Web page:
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Build Your Own Database From Scratch

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02. Indexing

2.1 Key-Value Storage and Relational DB

Although a relational DB supports many types of queries, almost all queries can be broken down into three types of disk operations:

  1. Scan the whole data set. (No index is used).
  2. Point query: Query the index by a specific key.
  3. Range query: Query the index by a range. (The index is sorted).

Database indexes are mostly about range queries and point queries, and it’s easy to see that a range query is just a superset of point queries. If we extract the functionality of the database indexes, it is trivial to make a key-value storage. But the point is that a database system can be built on the top of a KV store.

We’ll build a KV store before attempting the relational DB, but let’s explore our options first.

2.2 Hashtables

Hashtables are the first to be ruled out when designing a general-purpose KV store. The main reason is sorting — many real-world applications do require sorting and ordering.

However, it is possible to use hashtables in specialized applications. Another headache of using hashtables is the resizing operation. Naive resizing is O(n) and causes a sudden increase in disk space and IO. It’s possible to resize a hashtable incrementally, but this adds complexity.

2.3 B-Trees

Balanced binary trees can be queried and updated in O(log(n)) and can be range-queried. A B-tree is roughly a balanced n-ary tree. Why use an n-ary tree instead of a binary tree? There are several reasons:

  1. Less space overhead.

    Every leaf node in a binary tree is reached via a pointer from a parent node, and the parent node may also have a parent. On average, each leaf node requires 1~2 pointers.

    In contrast to B-trees, where multiple data in a leaf node share one parent. And n-ary trees also are shorter. Less space is wasted on pointers.

  2. Faster in memory.

    Due to modern CPU memory caching and other factors, B-trees can be faster than binary trees even if their big-O complexity is the same.

  3. Less disk IO.

    • B-Trees are shorter, which means fewer disk seeks.
    • The minimum size of disk IOs is usually the size of the memory page (probably 4K). The operating system will fill the whole 4K page even if you read a smaller size. It’s optimal if we make use of all the information in a 4K page (by choosing the node size of at least one page).

We’ll use B-trees in this book. But B-trees are not the only option.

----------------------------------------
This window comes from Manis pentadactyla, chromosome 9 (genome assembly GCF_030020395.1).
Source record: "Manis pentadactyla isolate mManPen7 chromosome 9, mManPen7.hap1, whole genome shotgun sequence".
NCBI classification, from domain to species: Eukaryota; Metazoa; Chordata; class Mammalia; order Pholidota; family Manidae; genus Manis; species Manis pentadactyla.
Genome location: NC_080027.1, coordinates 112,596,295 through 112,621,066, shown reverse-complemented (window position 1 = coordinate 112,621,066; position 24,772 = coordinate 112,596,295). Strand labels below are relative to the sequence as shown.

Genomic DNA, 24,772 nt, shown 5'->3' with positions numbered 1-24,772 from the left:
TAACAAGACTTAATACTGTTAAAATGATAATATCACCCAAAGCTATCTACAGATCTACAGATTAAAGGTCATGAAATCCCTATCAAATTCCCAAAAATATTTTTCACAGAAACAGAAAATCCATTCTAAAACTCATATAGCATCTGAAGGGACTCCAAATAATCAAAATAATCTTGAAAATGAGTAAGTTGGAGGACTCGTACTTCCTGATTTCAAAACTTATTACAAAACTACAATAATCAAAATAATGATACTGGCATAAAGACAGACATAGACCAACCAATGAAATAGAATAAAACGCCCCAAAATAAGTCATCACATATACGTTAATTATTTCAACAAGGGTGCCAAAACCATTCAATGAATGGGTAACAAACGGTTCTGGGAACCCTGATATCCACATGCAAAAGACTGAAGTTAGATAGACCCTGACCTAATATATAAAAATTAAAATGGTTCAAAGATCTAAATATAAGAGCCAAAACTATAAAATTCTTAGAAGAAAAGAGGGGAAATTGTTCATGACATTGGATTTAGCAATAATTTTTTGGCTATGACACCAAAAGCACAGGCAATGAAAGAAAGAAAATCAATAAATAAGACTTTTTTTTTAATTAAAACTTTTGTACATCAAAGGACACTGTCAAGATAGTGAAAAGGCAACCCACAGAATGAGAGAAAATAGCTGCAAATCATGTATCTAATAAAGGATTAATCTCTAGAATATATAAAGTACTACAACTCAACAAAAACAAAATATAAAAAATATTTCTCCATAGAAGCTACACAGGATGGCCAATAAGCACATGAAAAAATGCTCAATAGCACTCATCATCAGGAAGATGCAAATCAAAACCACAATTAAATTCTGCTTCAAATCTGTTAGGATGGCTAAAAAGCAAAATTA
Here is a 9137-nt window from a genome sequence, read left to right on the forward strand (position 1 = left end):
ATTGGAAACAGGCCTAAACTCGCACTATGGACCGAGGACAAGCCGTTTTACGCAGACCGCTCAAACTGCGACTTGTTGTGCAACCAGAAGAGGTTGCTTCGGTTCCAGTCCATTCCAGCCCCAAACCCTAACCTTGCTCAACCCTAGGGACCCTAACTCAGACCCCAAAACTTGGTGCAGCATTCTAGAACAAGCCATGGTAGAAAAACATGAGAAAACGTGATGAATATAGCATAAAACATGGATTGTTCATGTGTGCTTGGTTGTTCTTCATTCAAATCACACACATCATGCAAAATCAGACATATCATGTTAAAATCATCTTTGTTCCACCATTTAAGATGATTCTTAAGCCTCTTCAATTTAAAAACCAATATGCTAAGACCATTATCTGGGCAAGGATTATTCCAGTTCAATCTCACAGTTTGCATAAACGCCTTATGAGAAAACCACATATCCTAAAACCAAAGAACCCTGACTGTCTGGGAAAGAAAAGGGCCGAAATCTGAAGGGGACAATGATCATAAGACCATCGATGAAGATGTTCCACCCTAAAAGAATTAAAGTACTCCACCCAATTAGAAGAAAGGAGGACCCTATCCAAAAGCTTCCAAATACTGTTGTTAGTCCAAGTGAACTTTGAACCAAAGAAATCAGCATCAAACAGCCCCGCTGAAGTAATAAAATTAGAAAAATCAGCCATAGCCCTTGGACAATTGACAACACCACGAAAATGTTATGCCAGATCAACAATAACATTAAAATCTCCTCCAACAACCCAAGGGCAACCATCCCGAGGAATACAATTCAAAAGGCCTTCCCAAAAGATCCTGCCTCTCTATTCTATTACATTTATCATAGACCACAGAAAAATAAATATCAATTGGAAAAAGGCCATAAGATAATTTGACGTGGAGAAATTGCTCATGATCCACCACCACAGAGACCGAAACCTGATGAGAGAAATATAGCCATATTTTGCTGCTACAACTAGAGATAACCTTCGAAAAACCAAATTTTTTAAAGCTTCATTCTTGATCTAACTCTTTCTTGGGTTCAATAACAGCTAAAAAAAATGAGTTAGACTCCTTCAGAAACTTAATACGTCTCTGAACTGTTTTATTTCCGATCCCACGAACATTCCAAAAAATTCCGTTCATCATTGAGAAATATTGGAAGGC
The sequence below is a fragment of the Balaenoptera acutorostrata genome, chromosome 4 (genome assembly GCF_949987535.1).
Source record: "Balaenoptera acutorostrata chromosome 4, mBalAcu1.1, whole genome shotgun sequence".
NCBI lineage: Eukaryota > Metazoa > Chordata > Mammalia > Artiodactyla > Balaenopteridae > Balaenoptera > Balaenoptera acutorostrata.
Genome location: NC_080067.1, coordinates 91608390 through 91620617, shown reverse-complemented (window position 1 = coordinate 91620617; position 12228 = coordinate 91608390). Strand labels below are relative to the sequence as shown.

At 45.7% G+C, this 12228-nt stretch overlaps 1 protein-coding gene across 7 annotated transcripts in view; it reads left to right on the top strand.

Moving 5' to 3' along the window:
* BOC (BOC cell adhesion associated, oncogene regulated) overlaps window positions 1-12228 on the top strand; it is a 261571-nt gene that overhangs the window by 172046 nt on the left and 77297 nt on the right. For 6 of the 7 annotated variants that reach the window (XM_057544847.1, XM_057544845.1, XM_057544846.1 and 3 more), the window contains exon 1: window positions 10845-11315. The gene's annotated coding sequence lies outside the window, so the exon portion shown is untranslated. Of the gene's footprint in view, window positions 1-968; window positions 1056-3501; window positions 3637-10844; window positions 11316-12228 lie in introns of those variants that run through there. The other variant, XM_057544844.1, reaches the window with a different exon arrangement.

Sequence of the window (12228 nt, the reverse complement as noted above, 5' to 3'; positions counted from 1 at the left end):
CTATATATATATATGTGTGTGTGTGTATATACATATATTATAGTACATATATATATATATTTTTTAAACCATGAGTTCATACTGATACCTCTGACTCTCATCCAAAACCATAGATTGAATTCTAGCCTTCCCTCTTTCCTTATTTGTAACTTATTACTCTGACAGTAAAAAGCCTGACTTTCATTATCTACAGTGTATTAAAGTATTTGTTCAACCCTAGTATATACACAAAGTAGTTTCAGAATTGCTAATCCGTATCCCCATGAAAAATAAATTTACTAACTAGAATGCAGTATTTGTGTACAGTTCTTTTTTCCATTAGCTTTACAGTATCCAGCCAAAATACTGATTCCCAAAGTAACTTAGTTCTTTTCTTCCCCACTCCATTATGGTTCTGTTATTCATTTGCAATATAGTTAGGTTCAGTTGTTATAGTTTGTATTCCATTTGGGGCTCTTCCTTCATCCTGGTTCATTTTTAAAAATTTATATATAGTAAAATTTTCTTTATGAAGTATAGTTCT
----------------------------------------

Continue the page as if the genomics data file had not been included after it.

2.4 LSM-Trees

Log-structured merge-tree. Here is a high-level overview of LSM-Tree operations.

How to query:

  1. An LSM-Tree contains multiple levels of data.
  2. Each level is sorted and split into multiple files.
  3. A point query starts at the top level, if the key is not found, the search continues to the next level.
  4. A range query merges the results from all levels, higher levels have more priority when merging.

How to update:

  1. When updating a key, the key is inserted into a file from the top level first.
  2. If the size of a file exceeds a threshold, merge it with the next level.
  3. The file size threshold increases exponentially with each level, which means that the amount of data also increases exponentially.

Let’s analyze how this works. For queries:

  1. Each level is sorted, keys can be found via binary search, and range queries are just sequential file IO. It’s efficient.

For updates:

  1. The top-level file size is small, so inserting into the top level requires only a small amount of IO.
  2. Data is eventially merged to a low level. Merging is sequential IO, which is an advantage.
  3. Higher levels trigger merging more often, but the merge is also smaller.
  4. When merging a file into a lower level, any lower files whose range intersects are replaced by the merged results (which can be multiple files). We can see why levels are split into multiple files — to reduce the size of merge.
  5. Merging can be done in the background. However, low-level merging can suddenly cause high IO usage, which can degrade system performance.

Readers can try using LSM-trees instead of B-trees while following later chapters. And compare the cons and pros between B-trees and LSM-trees.

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